26 Oct 2013

It may be wise to cut down on exposure to fluoride

It may be wise to cut down on exposure to fluoride
2013-10-25 08:23
Fluoride has been touted for a long time as being an optimal substance to use to cut down on cavities. Although concerns have arisen about the potential for toxic effects from overexposure to fluoride, it is generally added to drinking water supplies and to tooth pastes and mouth rinses. However, recent studies indicate being exposed to high levels of fluoride may be associated with adverse health effects.
FluorideAlert.org writes that fluoride is an extremely toxic substance. For example, consider there is now a poison warning that the FDA now requires on all fluoride toothpastes which are sold in the U.S. And there have been reports of tens of millions of people throughout China and India who are suffering from serious crippling bone diseases due to drinking water with elevated levels of fluoride.
A consideration of acute toxicity, or the dose which can cause immediate toxic consequences, finds that fluoride is more toxic than lead, but slightly less toxic than arsenic. In fact this explains why fluoride has long been used in rodenticides and pesticides to kill pests such as rats and insects. Furthermore, accidents which involve over-ingestion of fluoridated dental products, which includes fluoride gels, fluoride supplements, and fluoridated water, can cause serious poisoning incidents, including death.

There are also serious concerns about the possible chronic toxicity of fluoride, or the dose of fluoride that if regularly consumed over an extended period of time can cause adverse effects.Fluoride advocates claim that the safety of fluoride in dentistry is well documented and “beyond debate.” However, the Chairman of the National Research Council’s (NRC) comprehensive fluoride review, Dr. John Doull, has stated that, ”when we looked at the studies that have been done, we found that many of these questions are unsettled and we have much less information than we should, considering how long this fluoridation has been going on. I think that’s why fluoridation is still being challenged so many years after it began.”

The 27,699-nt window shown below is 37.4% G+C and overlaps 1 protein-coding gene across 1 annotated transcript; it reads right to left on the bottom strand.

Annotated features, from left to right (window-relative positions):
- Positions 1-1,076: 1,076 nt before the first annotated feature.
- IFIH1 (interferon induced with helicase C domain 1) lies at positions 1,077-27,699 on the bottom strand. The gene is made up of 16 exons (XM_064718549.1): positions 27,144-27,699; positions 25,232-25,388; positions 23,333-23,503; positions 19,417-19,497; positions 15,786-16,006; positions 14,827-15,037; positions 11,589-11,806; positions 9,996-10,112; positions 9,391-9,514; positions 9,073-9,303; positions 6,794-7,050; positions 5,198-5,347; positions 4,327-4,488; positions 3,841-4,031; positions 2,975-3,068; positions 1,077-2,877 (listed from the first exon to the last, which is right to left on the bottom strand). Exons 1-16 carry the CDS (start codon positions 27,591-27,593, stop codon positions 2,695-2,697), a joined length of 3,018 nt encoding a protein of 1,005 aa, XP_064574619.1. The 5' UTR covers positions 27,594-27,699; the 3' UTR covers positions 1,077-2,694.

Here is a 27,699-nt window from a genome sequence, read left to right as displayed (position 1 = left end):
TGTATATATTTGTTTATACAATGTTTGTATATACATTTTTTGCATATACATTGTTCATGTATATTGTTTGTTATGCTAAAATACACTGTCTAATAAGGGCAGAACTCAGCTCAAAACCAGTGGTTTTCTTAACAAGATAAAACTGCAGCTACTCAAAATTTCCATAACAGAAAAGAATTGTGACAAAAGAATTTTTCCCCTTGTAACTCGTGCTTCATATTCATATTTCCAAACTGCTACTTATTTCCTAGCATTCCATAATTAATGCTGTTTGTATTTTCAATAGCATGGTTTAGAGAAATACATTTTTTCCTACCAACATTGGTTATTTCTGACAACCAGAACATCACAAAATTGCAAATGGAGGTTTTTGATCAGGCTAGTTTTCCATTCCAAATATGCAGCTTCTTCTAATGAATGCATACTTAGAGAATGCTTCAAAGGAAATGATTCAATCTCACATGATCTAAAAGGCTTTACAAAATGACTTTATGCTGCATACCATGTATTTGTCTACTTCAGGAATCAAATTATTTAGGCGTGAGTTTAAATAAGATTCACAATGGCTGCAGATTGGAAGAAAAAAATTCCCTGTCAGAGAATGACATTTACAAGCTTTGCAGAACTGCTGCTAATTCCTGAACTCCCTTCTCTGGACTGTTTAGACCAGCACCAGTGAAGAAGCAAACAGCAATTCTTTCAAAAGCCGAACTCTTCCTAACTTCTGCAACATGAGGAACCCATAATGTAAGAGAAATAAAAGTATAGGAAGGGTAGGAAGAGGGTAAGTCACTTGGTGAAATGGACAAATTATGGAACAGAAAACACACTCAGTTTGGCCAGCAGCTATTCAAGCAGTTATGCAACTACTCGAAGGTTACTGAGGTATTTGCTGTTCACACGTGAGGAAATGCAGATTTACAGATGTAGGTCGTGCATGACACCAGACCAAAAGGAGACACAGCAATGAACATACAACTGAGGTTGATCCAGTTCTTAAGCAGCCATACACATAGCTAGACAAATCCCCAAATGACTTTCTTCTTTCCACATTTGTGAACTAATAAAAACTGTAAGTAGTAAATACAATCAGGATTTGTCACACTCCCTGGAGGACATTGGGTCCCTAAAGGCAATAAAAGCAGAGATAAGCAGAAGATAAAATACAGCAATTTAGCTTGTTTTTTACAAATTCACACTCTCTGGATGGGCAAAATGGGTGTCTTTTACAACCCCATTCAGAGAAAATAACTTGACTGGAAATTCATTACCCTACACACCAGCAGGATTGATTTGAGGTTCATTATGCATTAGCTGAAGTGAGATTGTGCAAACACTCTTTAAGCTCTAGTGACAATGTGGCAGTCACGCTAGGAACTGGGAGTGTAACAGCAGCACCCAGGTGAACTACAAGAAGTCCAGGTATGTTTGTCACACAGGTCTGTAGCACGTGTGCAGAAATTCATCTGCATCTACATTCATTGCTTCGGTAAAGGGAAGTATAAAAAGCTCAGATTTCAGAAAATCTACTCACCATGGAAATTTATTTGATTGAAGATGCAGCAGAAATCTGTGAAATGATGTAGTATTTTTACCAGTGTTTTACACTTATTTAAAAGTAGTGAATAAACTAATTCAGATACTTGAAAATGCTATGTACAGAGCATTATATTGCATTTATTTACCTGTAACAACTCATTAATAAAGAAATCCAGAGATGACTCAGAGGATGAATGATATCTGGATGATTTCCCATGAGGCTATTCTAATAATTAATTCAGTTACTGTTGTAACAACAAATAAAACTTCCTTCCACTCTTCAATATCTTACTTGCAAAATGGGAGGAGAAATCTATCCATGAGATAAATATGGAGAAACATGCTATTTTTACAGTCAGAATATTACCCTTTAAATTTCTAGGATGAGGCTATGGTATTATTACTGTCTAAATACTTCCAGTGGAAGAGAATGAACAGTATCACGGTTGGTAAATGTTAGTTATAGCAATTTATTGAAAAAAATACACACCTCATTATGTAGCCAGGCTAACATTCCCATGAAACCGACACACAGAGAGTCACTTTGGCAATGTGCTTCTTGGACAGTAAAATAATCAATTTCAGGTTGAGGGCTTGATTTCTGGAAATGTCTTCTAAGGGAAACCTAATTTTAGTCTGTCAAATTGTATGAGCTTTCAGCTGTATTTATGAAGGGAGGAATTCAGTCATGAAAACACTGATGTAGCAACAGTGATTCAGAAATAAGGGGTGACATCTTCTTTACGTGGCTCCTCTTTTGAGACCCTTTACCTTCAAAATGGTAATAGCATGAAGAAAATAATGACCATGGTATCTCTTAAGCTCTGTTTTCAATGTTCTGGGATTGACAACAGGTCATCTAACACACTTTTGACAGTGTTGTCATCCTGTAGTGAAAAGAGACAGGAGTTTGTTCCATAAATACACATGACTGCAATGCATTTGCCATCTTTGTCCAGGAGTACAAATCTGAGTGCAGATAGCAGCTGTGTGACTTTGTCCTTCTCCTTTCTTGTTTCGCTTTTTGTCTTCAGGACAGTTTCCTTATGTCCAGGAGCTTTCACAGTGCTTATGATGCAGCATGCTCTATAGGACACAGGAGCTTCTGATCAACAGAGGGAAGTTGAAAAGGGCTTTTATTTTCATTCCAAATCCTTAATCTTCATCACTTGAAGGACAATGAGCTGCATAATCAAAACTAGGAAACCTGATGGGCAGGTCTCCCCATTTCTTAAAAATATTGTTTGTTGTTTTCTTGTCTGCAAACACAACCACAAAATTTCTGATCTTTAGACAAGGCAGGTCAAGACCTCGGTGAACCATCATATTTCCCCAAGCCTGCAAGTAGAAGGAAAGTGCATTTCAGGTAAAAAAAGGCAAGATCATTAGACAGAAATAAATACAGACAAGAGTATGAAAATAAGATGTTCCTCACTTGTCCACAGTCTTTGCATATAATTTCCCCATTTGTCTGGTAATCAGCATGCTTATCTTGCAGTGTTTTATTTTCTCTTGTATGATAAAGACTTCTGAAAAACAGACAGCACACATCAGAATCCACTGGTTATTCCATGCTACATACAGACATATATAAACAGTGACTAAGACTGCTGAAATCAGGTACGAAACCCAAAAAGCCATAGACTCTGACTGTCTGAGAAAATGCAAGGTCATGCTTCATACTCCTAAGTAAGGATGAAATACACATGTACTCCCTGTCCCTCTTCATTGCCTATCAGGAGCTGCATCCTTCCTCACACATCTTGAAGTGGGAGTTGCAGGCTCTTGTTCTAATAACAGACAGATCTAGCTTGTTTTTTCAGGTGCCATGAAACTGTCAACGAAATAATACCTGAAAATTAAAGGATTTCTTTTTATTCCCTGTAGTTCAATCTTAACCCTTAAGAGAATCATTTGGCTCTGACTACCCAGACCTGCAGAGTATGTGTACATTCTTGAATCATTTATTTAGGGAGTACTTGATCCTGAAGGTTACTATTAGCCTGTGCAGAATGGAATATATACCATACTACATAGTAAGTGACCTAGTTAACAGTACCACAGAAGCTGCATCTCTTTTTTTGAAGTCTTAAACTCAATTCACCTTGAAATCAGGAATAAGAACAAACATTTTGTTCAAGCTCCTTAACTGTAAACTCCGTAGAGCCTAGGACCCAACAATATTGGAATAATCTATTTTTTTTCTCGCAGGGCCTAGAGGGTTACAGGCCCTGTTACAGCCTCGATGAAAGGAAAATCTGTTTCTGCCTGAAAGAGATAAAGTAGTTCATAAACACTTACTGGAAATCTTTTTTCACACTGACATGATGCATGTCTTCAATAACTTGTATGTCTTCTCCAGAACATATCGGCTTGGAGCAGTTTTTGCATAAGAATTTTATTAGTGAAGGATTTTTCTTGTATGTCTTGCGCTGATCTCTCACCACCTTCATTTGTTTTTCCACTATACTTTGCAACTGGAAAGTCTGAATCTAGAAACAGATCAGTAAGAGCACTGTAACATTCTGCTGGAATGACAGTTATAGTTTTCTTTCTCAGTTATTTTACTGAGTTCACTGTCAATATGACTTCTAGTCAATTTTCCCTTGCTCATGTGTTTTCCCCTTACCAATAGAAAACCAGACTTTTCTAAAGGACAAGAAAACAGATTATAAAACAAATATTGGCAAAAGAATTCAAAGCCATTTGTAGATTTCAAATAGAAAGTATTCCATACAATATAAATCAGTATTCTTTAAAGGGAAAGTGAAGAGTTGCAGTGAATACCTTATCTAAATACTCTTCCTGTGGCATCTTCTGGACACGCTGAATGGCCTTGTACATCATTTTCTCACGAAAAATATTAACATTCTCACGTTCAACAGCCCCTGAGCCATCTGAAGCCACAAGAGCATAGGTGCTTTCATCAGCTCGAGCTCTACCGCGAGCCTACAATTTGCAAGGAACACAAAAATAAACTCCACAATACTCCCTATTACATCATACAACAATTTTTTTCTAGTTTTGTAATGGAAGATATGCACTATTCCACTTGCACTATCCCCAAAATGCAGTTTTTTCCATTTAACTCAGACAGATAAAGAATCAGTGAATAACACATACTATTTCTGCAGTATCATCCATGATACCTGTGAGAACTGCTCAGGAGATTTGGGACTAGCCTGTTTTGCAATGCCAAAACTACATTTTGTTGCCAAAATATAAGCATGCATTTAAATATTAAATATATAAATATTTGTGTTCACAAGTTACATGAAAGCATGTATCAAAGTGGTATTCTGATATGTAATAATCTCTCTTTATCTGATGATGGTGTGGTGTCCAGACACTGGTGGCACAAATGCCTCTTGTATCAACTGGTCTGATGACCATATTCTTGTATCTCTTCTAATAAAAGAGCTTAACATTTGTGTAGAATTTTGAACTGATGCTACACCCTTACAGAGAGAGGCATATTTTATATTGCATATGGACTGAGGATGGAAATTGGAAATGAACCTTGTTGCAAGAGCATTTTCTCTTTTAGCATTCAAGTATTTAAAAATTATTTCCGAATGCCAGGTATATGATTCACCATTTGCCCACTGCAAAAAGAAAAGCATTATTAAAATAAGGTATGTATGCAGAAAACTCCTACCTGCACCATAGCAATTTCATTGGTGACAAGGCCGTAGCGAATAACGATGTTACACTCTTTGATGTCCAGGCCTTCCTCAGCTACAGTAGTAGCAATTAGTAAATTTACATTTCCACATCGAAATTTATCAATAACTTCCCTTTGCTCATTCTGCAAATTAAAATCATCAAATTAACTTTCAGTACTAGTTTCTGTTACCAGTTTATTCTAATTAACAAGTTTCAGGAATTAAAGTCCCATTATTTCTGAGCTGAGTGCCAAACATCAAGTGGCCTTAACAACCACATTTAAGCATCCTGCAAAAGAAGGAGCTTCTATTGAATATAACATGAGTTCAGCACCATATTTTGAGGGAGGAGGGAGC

Fluoride exposure has been implicated as a cause or a contributor to various chronic health ailments. The union of scientists at the Environmental Protection Agency’s Headquarters Office in Washington D.C. stated in 2001, “We hold that water fluoridation is an unreasonable risk.” A growing number of health professionals are beginning to share these concerns about the potential for adverse health effects from fluoride exposure.
The Technical University of Denmark has reported, "Extensive use of fluorinated substances with potentially harmful effects." There have been a significant number of scientific studies which have indicated that perfluorinated substances are carcinogenic or otherwise hazardous to health. In the Nordic countries, new per- and polyfluorinated substances are now being used to replace the ones which are known to be harmful. However, there remains a need for new detection methods and greater knowledge on their exposure and toxicity.
Many ordinary consumer goods contain fluorinated substances in various forms. It is believed that some fluorinated substances, such as the so-called perfluorinated substances, may be problematic to the environment and health. These substances are not found naturally in nature, and they are extremely persistent and accumulate in humans and animals.
A study which has been performed by a number of Nordic research institutions including the National Food Institute, shows the few toxicological data which are available indicates specific toxic effects on humans and on the environment. This study also shows that there are considerable knowledge gaps in regard to most fluorinated substances as to exact chemical composition which is used in commercial products, quantities which are produced and the extent of use in the Nordic market. A possible explanation may be protection of trade secrets of companies which are in the Nordic market.
Xenia Trier,Ph.D., a research chemist at the National Food Institute, has commented, “Currently we lack the methods to detect most of the commercially used fluorinated substances which can end up in food and the environment. Therefore, there is a need to develop such methods and to better understand the biological mechanisms behind the potentially harmful effects of various fluorinated substances." Generally, when a fluorinated substance is considered toxic, it will be substituted with
other fluorinated substances which have similar technical properties. It is necessary to test and understand the mechanisms which make fluorinated compounds toxic, so the mistake of substitution with another similar harmful chemical is not made.
There is some good news to consider in regard to concerns about toxicity of fluorinated substances. Because these substances are created by humans it is possible to decrease their use and thereby exposure to people. Stefan Posner, senior researcher at Swerea IVF AB and lead author of the Nordic study, has said, “There is a need for further regulating the use of fluorinated substances in consumer products both nationally and globally." In the meantime a heightened awareness of the potential for sometimes serious adverse health effects from overexposure to fluorinated substances should alert everyone to be cautious about too much exposure to these substances.

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